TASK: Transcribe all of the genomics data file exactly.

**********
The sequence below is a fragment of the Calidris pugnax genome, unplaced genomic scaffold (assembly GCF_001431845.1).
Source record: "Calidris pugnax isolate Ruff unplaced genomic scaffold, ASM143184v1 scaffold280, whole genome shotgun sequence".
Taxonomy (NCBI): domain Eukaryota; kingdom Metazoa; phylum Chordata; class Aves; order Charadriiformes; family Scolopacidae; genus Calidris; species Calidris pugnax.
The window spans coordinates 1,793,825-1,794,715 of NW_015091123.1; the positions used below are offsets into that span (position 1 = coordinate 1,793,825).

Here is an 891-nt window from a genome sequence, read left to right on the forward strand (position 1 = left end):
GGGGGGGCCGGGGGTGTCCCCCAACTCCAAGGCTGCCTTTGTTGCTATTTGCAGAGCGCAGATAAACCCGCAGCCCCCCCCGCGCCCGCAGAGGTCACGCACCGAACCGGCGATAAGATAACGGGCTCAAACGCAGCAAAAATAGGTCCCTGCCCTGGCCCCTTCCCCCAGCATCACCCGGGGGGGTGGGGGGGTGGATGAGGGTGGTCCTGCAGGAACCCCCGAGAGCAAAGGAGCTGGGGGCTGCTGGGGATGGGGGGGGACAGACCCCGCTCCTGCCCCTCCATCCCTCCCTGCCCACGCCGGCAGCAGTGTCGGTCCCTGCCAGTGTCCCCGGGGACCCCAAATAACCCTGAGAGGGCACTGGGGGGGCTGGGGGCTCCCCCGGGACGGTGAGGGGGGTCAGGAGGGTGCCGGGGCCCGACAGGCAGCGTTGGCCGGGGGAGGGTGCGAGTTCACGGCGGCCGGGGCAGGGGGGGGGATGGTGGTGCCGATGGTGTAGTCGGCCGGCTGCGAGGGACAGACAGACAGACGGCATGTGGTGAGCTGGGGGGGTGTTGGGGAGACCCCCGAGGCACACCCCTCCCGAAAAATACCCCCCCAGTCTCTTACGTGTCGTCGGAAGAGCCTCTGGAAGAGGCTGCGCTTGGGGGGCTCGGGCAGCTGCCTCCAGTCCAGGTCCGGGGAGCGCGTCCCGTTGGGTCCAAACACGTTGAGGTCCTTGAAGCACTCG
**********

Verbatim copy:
The sequence below is a fragment of the Calidris pugnax genome, unplaced genomic scaffold (assembly GCF_001431845.1).
Source record: "Calidris pugnax isolate Ruff unplaced genomic scaffold, ASM143184v1 scaffold280, whole genome shotgun sequence".
Taxonomy (NCBI): domain Eukaryota; kingdom Metazoa; phylum Chordata; class Aves; order Charadriiformes; family Scolopacidae; genus Calidris; species Calidris pugnax.
The window spans coordinates 1,793,825-1,794,715 of NW_015091123.1; the positions used below are offsets into that span (position 1 = coordinate 1,793,825).

Here is an 891-nt window from a genome sequence, read left to right on the forward strand (position 1 = left end):
GGGGGGGCCGGGGGTGTCCCCCAACTCCAAGGCTGCCTTTGTTGCTATTTGCAGAGCGCAGATAAACCCGCAGCCCCCCCCGCGCCCGCAGAGGTCACGCACCGAACCGGCGATAAGATAACGGGCTCAAACGCAGCAAAAATAGGTCCCTGCCCTGGCCCCTTCCCCCAGCATCACCCGGGGGGGTGGGGGGGTGGATGAGGGTGGTCCTGCAGGAACCCCCGAGAGCAAAGGAGCTGGGGGCTGCTGGGGATGGGGGGGGACAGACCCCGCTCCTGCCCCTCCATCCCTCCCTGCCCACGCCGGCAGCAGTGTCGGTCCCTGCCAGTGTCCCCGGGGACCCCAAATAACCCTGAGAGGGCACTGGGGGGGCTGGGGGCTCCCCCGGGACGGTGAGGGGGGTCAGGAGGGTGCCGGGGCCCGACAGGCAGCGTTGGCCGGGGGAGGGTGCGAGTTCACGGCGGCCGGGGCAGGGGGGGGGATGGTGGTGCCGATGGTGTAGTCGGCCGGCTGCGAGGGACAGACAGACAGACGGCATGTGGTGAGCTGGGGGGGTGTTGGGGAGACCCCCGAGGCACACCCCTCCCGAAAAATACCCCCCCAGTCTCTTACGTGTCGTCGGAAGAGCCTCTGGAAGAGGCTGCGCTTGGGGGGCTCGGGCAGCTGCCTCCAGTCCAGGTCCGGGGAGCGCGTCCCGTTGGGTCCAAACACGTTGAGGTCCTTGAAGCACTCG